The View From A Slightly Twisted Angle

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Down The Mountain

on May 7, 2012

   My husband has been at his new job for a little over six months.  While it has been an  adjustment to have him away from home four days at a time, compared to what we used to do we are headed in the right direction.  For the two and a half years prior to accepting this new position he worked two full-time jobs.  Yep – 80-plus hours a week – usually closer to 90.  (So when I refer to him as “Superman” I really am not kidding.  He’s incredible.) While many thought we were crazy people, there was a purpose to our madness.  We had been battling up a mountain, a mountain of debt among other things, for several years.  We were ready to conquer that mountain so that we could move on.  It took two years, but we reached the peak. We could see the other side and we were excited.  We were ready to move on.  He found his current position, which provides just a little short of his two-job income but only requires him to work regular human hours per week.  We were poised to leave this mountain behind us!

The first few weeks at his new job were to be a training period with regular daytime hours so we decided that for that time period, unless the weather interfered, he would “commute” every day for a while.  We were so excited to have the opportunity to be a “normal family” for just a little while.  I sent him off to his first day at his new job at 5:15 that first morning last October and joyfully began planning what we would have for dinner for our first night of “normal.”     I was busily getting our meal together that evening (his favorite: chicken!) when my cell phone rang with his ringer.  When I answered , I heard my husband’s panicked and frustrated voice; “The van lost its transmission.”  WHAT?!  Apparently while passing through a small town on the way home he slowed for a stop light which changed to green before he got to the intersection.  When he went back to the gas, according to his words: “It was like the rapture happened – it was just gone.”  No warning. No sign that anything was wrong with it. BAM – dead van.  Great!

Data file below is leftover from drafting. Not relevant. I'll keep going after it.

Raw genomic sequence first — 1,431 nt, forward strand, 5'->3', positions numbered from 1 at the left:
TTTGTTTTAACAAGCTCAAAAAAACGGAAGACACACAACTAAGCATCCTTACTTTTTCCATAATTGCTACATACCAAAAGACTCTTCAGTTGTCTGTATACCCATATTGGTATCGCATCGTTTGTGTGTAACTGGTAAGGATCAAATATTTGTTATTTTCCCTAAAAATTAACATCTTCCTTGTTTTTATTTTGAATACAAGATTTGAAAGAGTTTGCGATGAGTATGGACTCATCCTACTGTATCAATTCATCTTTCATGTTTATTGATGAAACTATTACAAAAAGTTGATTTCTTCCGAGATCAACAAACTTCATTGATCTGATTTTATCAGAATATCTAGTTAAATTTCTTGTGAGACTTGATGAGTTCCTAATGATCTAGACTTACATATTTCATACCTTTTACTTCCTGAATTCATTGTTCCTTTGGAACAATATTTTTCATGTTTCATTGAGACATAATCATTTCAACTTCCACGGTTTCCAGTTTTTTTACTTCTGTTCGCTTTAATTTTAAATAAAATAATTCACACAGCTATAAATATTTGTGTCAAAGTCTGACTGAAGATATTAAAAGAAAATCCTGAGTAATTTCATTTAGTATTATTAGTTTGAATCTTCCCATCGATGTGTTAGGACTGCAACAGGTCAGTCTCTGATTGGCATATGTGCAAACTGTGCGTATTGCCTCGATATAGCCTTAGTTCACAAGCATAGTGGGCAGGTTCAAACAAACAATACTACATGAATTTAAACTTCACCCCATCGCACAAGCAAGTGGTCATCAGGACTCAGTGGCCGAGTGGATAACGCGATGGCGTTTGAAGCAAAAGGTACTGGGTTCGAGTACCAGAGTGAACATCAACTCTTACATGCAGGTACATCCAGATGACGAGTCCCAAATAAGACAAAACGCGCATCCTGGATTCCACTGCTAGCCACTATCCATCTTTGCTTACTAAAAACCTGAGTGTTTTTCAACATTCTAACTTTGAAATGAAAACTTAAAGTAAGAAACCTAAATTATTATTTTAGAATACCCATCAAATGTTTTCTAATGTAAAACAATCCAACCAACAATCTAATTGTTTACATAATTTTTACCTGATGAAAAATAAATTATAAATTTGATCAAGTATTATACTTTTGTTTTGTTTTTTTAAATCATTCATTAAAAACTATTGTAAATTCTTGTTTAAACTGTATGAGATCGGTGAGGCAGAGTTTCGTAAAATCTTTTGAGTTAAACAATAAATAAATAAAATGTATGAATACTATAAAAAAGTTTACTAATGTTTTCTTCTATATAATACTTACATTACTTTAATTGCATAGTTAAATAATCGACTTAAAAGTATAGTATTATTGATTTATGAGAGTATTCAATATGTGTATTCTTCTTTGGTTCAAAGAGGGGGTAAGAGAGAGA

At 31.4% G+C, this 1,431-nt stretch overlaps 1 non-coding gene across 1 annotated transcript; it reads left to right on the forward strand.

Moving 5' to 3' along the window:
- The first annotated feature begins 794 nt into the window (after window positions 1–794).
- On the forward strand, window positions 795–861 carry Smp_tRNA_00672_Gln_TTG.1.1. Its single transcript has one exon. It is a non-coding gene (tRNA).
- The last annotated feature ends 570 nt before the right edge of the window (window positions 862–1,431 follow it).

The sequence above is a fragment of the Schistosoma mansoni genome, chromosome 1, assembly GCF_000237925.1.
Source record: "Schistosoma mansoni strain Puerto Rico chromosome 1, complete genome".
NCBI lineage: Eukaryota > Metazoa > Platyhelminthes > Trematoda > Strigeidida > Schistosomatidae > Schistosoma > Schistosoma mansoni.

After a tense evening of  towing the thing back to town, formulating a “vehicle shuffle” plan and my husband wondering aloud if he had made a mistake taking this job, we went to bed discouraged.  I sent him off to the second day of his new job discouraged.  I trudged to our family room and got on my treadmill discouraged.  As I walked along I whined at talked to God.  “Lord.” I said. “I thought we were doing the right thing.  I thought we were leaving this mountain behind.”  Suddenly I thought of our vacation last summer.

Last July we took our kids to the mountains in Colorado.  For the trip my generous in-laws had offered us the use of their Lincoln Navigator.  It was much more comfortable for traveling with our now full grown children than our mini van and  – It’s a sweet ride!  We had a fabulous trip: seeing sights, shopping, spending time together, relaxing, exploring.  The last full day of our vacation my adventure-seeking, “Let’s make this memorable” husband decided we should drive up Pike’s Peak.  He had been there as a child and wanted the rest of us to have the experience.